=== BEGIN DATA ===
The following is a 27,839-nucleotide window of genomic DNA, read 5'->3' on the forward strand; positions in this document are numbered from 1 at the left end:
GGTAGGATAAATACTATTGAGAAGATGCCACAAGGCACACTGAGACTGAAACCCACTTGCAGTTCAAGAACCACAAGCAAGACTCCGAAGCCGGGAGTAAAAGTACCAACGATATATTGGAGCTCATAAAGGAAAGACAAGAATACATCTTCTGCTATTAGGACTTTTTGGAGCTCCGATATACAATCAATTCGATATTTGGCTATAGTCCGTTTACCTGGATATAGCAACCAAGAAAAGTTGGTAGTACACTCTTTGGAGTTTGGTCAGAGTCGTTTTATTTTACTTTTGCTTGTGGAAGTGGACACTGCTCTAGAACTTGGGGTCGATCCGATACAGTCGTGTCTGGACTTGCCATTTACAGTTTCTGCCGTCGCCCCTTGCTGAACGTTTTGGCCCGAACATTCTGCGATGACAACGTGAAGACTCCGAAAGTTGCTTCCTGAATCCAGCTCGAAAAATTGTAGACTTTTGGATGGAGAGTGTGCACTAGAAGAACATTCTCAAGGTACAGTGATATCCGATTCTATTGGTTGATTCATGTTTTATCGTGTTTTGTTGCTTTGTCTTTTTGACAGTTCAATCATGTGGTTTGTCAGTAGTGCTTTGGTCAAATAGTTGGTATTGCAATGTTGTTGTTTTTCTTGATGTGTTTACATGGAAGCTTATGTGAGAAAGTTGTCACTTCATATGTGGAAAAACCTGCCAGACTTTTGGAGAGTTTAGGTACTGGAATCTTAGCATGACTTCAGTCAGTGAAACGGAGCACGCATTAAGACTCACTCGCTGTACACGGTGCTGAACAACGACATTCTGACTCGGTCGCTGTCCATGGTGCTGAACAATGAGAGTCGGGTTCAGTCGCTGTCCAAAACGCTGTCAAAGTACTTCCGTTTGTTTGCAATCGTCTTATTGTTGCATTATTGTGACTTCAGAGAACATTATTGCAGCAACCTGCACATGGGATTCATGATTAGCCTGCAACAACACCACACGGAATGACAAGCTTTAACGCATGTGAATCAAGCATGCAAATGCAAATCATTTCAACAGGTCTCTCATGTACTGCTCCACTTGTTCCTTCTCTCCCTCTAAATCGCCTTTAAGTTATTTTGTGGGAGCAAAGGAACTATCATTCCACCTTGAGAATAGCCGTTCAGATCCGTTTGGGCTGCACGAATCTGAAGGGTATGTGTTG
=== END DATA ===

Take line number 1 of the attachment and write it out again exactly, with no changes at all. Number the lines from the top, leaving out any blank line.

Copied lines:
The following is a 27,839-nucleotide window of genomic DNA, read 5'->3' on the forward strand; positions in this document are numbered from 1 at the left end: